Our government system is flawed, there is no doubt of that. Too much power is invested in the Executive. It is part of the reason why GMA was so influential and untouchable. It the reason that she has been doing what she can to leave a brewing constitution crisis so she some how limit the power of the presidency. Noynoy has to harness that power, and like the Caesars of old (before Julius that is) use the power for good, limit it in the end and set it aside gracefully.
As it is right now though, the danger that faces the new administration is that they are new dance partners, following the same tune. Just look at LP’s bet for the Speakership and their new Senators. The Senate is made up of old names (even if they have a new face like with TG) who really have not made much of a difference in the past.
And of course in the house lurks Gloria Macapagal-Arroyo. A woman who, some how, became everything her father was not. It is hard to find a historical corollary for her. She fancies herself a Sonia Gandhi. She has become though the quintessential corrupt Third World “leader”. A rejection of everything this country was supposed to stand for.
Just Push Play
Dramatic change is not going to be found in the next six years. But substantive change can. It’s a difficult question though, what should he focus on first and foremost?
The first priority, at least for all, is reducing poverty. I will always tend towards real and tangible education reform. However, those can be addressed and addressed well if he puts in place in his cabinet strong-willed and competent individuals. I think it would be a mistake though to recycle the same old faces. Much like my fear with the Senate and the House, just because they are experienced does not necessarily mean that they are competent in anything other than self-aggrandizement (monetarily and publicity wise). President Aquino comes into power with something remarkable, a real and definite mandate (or at least as much as is possible in our multi-party system). He has political capital to burn.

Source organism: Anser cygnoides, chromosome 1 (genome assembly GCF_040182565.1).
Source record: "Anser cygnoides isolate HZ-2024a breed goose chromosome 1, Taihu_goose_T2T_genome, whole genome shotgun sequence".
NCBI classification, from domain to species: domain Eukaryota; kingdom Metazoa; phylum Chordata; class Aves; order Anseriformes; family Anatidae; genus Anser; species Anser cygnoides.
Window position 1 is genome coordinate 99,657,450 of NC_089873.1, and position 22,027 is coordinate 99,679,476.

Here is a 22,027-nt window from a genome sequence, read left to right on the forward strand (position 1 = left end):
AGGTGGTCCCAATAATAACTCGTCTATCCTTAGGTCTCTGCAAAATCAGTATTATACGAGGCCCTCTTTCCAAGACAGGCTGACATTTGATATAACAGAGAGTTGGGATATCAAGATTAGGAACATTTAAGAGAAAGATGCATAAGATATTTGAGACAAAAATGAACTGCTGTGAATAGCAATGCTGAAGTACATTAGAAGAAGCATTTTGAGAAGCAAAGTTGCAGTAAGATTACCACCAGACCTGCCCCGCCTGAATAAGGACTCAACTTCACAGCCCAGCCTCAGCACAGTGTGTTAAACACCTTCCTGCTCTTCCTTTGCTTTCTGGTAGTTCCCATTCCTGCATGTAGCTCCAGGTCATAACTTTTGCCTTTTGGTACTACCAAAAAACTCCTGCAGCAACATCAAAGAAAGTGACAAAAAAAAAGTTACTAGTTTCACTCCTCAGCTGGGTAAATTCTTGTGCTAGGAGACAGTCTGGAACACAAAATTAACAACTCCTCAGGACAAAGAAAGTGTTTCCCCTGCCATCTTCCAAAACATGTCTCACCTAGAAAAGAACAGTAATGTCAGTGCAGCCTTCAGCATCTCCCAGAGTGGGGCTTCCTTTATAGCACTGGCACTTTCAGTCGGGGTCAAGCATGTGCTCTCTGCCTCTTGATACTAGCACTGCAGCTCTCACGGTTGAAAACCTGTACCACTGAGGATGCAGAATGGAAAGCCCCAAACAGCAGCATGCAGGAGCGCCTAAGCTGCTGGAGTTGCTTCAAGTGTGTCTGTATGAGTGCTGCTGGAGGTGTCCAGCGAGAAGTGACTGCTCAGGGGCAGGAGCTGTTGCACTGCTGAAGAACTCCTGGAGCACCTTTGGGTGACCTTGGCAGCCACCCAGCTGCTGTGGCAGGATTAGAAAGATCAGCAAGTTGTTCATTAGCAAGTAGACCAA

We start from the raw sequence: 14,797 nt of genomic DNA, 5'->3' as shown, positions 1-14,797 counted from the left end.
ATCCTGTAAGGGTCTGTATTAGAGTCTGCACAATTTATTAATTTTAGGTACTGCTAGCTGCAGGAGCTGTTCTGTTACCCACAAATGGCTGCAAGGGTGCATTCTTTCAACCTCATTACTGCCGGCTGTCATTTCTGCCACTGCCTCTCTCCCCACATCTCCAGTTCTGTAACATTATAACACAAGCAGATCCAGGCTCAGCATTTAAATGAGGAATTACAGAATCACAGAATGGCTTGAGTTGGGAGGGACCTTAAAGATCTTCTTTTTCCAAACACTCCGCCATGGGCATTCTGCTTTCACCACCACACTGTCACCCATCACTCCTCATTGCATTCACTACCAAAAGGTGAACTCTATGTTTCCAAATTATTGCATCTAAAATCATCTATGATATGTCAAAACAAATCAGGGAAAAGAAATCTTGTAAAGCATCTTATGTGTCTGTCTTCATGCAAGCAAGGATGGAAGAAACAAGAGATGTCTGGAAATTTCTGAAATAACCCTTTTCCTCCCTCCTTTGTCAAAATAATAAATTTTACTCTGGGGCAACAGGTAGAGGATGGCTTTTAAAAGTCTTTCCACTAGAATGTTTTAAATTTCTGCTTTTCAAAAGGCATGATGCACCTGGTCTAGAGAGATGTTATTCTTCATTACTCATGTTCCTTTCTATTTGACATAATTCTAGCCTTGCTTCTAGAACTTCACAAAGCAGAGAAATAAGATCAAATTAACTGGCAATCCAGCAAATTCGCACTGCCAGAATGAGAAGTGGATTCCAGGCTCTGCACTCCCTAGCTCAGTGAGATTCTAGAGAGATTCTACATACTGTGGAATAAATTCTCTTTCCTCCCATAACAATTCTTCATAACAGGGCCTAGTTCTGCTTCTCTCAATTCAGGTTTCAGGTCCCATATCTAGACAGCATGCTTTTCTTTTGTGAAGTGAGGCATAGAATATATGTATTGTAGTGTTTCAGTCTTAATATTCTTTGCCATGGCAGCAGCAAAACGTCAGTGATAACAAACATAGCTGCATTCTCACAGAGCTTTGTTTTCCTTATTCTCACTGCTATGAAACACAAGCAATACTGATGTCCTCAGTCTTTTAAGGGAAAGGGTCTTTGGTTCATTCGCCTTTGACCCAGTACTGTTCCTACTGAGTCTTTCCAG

The advocacy where I think his capital is best spent is on combating impunity. My suspicion, since this was his platform, is that this is the plan. The question though is, how to do this?
In this country change is going to have to start from the top. It has to start in the government and among the leaders. I actually agree in part with his campaign rhetoric. The system is not irrevocably broken, it does not necessarily need to be drastically changed. There are good laws on the books, and with proper enforcement and application, they can be effective tools. There are a few laws though that I think he needs to get passed. If he is able to, somehow, get the Freedom of Information Act and the Anti-Dynasty bill passed, that is a definable win. If he can clean up and strengthen the oversight of the judiciary and peace and order forces (like the police) that is a win as well. As it stands, the judicial system is under-funded and over-burdened (sounds like a lot of the branches in our government). But, they are needed tools if he truly wishes to fight corruption. Just waving a magic wand and saying “Poof! Begone” (an exaggeration) won’t work. He needs weapons in the form of an independent and functional judiciary, a professional police force (and military) and usable laws with teeth.